Medical marijuana advocacy groups are howling that a new memo from the Justice Department on medical marijuana enforcement represents a major and unfair policy shift. But they are being disingenuous.
That’s from an op-ed by Professor Jonathan Caulkins that puts paid to the hysteria over the revised Department of Justice guidance. As he makes clear, the new guidelines pose no threat at all to seriously ill people who patronize medical marijuana dispensaries.
The experience of medical marijuana in the Obama Administration illustrates the principle that every public policy decision is really two decisions: (1) What is the policy going to be? and (2) How will it be communicated? I have no inside information on how DOJ made these two decisions regarding their 2009 change in medical marijuana policy, but the first was more skillfully handled than the second.
I suspect DOJ didn’t realize that it would lose control of its message the moment the policy was introduced half-formed to the media without a developed policy and communication strategy to immediately follow on. The new, minimally-elaborated policy was spun for more than half a year by media-savvy, deep-pocketed legalization advocates as a sign that the administration in its heart was comfortable with large-scale marijuana production and use (Yes we cannabis!).
That misunderstanding more than anything cued state legislators to act, creating the medical marijuana industry in the United States. DOJ now clearly rues that development, but it might have been avoided by changing the enforcement practice without making a press announcement seven months before the written, detailed policy was ready. There aren’t that many federal prosecutors and all of them have telephones…why not reach out and touch your key people and leave it at that until you have all the details worked out for public consumption? That might have been easier than trying to put so much toothpaste back into the tube.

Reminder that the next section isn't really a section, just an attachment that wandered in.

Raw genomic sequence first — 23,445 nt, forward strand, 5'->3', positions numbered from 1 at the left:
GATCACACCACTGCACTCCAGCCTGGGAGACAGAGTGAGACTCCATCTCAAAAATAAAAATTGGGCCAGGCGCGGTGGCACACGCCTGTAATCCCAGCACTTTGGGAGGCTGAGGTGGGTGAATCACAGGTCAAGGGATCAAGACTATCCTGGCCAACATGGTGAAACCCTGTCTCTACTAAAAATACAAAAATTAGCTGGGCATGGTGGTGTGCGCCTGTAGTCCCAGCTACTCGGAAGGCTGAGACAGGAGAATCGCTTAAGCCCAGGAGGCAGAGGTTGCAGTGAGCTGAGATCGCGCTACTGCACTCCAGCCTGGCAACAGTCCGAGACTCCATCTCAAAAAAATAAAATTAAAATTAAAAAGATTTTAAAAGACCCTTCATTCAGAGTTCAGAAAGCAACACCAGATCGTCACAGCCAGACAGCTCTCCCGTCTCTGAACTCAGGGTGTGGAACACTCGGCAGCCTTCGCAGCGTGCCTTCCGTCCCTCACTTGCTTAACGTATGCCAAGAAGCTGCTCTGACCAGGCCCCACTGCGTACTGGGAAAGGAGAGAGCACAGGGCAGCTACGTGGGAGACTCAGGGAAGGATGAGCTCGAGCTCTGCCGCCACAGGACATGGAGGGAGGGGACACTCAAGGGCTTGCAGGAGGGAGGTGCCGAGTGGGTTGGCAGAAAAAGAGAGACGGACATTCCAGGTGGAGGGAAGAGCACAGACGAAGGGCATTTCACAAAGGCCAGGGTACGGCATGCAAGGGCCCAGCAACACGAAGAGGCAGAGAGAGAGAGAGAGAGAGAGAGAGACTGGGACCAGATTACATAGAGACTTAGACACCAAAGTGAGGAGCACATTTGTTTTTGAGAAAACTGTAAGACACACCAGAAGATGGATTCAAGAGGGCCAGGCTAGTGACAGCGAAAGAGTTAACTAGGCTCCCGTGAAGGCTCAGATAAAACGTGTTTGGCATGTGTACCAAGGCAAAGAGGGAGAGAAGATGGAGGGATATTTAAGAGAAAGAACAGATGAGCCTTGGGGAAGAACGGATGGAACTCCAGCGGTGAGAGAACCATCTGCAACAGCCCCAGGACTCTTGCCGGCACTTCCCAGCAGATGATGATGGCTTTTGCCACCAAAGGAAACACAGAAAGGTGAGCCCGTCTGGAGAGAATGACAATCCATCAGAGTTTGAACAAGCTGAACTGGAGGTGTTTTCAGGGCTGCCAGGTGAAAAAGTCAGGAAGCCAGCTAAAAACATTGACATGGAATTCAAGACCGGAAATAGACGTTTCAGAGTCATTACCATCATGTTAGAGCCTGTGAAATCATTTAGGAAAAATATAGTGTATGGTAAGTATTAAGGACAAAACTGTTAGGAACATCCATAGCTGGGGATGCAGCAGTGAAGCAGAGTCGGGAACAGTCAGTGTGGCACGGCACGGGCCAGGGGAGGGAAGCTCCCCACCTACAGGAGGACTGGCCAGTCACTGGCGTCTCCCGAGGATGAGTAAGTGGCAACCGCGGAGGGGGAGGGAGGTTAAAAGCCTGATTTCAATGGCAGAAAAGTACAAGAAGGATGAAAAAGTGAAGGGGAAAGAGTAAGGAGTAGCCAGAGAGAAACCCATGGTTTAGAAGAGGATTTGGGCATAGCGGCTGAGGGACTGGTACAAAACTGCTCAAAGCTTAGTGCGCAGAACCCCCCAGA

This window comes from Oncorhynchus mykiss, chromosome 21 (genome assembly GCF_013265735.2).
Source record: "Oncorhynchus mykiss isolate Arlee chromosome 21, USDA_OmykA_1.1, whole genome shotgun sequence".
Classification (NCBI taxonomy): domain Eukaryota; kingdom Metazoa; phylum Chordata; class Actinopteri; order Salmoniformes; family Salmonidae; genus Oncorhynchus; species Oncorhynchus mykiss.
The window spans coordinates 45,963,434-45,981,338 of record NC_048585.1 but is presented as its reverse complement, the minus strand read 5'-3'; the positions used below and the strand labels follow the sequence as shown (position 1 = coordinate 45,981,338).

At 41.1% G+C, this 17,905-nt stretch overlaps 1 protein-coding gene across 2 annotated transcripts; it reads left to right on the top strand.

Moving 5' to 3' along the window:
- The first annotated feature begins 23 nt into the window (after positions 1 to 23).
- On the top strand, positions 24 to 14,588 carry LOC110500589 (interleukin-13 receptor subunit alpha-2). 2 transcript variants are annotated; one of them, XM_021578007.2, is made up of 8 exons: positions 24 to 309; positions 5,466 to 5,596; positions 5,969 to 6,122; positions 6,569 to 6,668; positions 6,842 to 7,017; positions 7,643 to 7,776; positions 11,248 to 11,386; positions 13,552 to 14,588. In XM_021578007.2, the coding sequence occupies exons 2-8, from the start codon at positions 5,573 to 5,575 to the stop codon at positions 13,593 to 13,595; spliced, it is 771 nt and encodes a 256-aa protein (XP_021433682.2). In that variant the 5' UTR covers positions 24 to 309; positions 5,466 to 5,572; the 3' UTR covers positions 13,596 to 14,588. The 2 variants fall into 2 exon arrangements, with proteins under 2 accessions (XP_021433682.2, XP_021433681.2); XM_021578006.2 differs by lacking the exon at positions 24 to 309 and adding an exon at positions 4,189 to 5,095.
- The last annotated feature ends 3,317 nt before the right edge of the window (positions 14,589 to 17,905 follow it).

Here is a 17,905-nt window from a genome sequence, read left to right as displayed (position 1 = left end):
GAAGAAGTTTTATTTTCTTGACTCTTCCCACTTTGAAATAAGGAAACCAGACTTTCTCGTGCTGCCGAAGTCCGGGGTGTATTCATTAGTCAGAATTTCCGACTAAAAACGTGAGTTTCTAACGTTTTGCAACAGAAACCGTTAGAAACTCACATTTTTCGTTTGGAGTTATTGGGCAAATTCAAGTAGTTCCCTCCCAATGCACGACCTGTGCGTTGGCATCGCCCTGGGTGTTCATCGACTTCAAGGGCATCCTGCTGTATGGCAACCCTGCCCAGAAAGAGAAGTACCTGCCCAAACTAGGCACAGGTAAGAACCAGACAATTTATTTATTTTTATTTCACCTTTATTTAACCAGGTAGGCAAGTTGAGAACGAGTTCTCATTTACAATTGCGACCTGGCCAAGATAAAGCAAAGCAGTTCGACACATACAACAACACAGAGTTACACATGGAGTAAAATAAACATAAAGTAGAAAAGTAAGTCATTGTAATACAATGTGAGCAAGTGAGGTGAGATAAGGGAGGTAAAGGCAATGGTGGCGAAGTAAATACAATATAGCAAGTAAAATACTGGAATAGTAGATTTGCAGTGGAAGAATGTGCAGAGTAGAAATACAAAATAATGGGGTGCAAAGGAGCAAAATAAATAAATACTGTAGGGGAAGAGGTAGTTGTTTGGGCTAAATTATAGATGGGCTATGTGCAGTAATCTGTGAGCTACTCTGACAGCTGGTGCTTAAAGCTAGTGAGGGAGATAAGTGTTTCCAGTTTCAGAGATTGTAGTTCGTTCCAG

In fairness, perhaps a more careful rollout would have met the same fate. No policy issue plays the game of “telephone” on the Internet faster than anything related to marijuana. When the Department of Veterans Affairs announced it would not penalize veterans legally receiving medical marijuana from state sources, that policy transmuted into “VA is now providing medical marijuana” in less than 24 hours. That this was ludicrous on its face (the federal government would not pay federal employees to commit a federal felony) did nothing to stem the spin or the genuine misunderstandings.
We may be at a place in a our social and political discussion of marijuana that the federal government can’t take any moderate policy steps. One meme about President Obama is that he has flip-flopped on marijuana decriminalization, endorsing it as a senator and opposing it as President. But another equally likely scenario is that at this cultural moment, if a President said that he favored marijuana decriminalization, advocacy groups and the press would be touting the President’s full-throated endorsement of complete legalization of all drugs, with generous federal tax breaks to help the new industry get off the ground.